Microsoft Sharepoint, Box.net or Dropbox are just a few of many services that let users share and sync files across multiple platforms and access them from anywhere. But there’s a new player in town: Insync, which just launched with the same selling proposition but stands out with tight Google integration (for Gmail, Google account, and Google Apps account holders).
In other words, if you’re using one of the existing file management services but have always wanted to sync and share Google Docs (in addition to other files), then you should read on (Insync works with both Windows and Mac OS).
How does it work
After signing in with your Google account (no separate registration required), Insync runs seamlessly with the OS and in the background. Much like with other file management services, there is no UI. You can drag and drop files or create folders just like you do under Windows Explorer or Mac Finder.
Other than the single sign-on through Google, Insync is different from Dropbox and other services through syncing Google Docs automatically and displaying it as a folder under Insync. Whenever you add, delete, or edit a file on your desktop, it will automatically sync to Google Docs and vice versa – in (near) real-time. Needless to say, file sharing and syncing works outside Google Docs, too.
How much storage do users get
Gmail/Google account owners get 1GB free, while Google Apps users (businesses) get 1GB pooled company storage for free (for 5 users). Only business users can access a dashboard, enable one-click share to the entire company or one-click importing of all employees into Insync.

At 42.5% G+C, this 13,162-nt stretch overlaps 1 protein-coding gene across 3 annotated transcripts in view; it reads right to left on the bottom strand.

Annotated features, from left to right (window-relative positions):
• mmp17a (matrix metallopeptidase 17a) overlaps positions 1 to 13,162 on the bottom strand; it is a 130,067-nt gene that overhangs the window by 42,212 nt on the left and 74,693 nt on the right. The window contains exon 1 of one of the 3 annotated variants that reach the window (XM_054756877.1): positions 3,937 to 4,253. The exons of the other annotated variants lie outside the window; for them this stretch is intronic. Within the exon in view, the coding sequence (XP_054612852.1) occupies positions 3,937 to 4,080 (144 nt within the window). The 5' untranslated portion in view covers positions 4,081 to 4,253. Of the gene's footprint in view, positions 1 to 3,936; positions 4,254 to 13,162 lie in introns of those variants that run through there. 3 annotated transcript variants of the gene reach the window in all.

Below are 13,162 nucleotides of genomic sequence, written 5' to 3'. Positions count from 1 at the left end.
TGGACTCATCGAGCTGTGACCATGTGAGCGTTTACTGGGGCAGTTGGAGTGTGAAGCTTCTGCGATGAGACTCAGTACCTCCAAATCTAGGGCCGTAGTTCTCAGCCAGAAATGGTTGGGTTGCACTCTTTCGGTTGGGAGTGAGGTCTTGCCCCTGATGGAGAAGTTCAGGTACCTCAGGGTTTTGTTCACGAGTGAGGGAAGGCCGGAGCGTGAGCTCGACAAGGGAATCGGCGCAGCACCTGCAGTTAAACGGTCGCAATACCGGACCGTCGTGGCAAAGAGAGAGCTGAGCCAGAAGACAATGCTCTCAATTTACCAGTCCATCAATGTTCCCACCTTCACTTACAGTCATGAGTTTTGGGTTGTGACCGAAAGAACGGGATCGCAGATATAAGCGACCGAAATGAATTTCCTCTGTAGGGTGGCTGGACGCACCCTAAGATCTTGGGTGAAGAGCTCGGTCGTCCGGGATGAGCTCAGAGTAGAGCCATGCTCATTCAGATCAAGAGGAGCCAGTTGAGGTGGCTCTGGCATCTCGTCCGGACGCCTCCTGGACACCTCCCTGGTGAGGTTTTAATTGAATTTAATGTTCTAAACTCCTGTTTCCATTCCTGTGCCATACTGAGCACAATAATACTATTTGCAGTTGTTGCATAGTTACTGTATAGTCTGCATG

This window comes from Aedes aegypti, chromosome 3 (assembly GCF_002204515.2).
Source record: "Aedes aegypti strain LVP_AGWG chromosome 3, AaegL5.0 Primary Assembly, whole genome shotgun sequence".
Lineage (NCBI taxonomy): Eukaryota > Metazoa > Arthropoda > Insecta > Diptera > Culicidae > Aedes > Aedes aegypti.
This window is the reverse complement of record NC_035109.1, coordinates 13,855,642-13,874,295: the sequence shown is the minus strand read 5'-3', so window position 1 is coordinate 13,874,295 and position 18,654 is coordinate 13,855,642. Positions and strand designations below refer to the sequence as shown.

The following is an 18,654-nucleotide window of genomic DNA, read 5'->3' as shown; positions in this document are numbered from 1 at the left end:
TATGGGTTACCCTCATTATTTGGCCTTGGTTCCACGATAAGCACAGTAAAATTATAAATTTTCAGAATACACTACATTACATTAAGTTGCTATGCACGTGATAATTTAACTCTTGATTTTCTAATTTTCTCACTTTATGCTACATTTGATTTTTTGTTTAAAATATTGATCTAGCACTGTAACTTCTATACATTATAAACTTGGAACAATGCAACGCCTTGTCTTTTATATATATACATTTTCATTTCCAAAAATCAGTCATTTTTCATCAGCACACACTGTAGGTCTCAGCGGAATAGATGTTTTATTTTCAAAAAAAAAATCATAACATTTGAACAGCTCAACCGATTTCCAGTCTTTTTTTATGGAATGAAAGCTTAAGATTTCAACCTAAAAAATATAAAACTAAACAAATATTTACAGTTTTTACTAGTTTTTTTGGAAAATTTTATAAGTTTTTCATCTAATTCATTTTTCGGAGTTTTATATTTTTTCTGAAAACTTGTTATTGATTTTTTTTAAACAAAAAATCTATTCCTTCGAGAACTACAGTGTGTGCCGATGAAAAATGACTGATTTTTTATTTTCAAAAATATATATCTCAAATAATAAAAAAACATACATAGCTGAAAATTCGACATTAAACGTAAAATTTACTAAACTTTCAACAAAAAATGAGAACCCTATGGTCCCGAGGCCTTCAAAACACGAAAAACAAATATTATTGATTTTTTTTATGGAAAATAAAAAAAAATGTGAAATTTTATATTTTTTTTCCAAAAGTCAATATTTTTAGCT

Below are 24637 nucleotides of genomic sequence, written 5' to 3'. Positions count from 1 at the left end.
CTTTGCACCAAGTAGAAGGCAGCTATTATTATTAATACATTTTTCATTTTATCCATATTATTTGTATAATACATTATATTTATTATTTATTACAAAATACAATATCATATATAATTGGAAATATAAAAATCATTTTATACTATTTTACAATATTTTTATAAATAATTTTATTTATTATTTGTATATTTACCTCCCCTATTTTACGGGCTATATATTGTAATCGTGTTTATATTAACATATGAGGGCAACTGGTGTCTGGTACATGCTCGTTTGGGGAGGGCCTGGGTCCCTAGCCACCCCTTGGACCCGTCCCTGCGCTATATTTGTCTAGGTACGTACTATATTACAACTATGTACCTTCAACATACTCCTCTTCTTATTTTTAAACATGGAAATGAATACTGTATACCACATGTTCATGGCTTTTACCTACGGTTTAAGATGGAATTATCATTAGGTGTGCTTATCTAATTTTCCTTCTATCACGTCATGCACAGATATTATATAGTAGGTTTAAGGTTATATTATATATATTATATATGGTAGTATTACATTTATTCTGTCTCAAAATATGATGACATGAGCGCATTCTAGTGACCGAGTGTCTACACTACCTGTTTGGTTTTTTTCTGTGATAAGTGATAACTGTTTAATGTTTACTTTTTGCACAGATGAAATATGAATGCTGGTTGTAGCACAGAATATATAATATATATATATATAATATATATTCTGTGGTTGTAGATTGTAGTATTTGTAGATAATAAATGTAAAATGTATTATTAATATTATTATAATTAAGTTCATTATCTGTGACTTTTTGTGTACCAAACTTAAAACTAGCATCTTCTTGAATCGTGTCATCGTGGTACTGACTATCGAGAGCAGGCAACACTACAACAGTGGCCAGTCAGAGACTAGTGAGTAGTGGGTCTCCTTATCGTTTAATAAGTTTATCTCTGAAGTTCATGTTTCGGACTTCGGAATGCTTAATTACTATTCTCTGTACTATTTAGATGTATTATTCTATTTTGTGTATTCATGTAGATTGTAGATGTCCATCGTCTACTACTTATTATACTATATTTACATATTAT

Insync says the pricing above free is yet to be determined but promises prices will be very “competitive”.
How is Insync different
Asked what differentiates his from other file management services (apart from the Google integration), Insync co-founder Terence Pua says each solution offers features others don’t, which makes comparisons difficult.
But there are some points that make Insync stand out from the crowd. For example, when you share folders with other users, their storage quota isn’t counted against them (under Dropbox, the recipients are “forced” to lose space). File sync service Memeo Connect does support Google Docs – but only for Google Apps Premier editions, while Insync supports all editions.
Among all online storage solutions, Syncplicity probably comes closest to Insync – but even here, the devil is in the detail. For example, Syncplicity’s free personal edition offers 2GB but limits the offer to just 2 synced computers (unlimited in the case of Insync). And in contrast to Syncplicity, Insync provides a free business edition right off the start.
For all companies registered at CrunchBase, Insync offers a special deal, namely space for up to 10 users and 2GB free (instead of 5 users and 1GB). All that CrunchBase companies need to do is click here, enter their domain, verify and get started.
In a separate “campaign”, the first 100 readers (not bots) who retweet this post with hash tag #tcinsync get 5GB of storage free (Insync will contact you). If you’re out of luck, just give the regular version a spin.
The eponymous company behind Insync is based out of Manila and has raised a $325,000 seed round in December 2009. The services was first publicly showcased during echelon 2010 in Singapore this summer.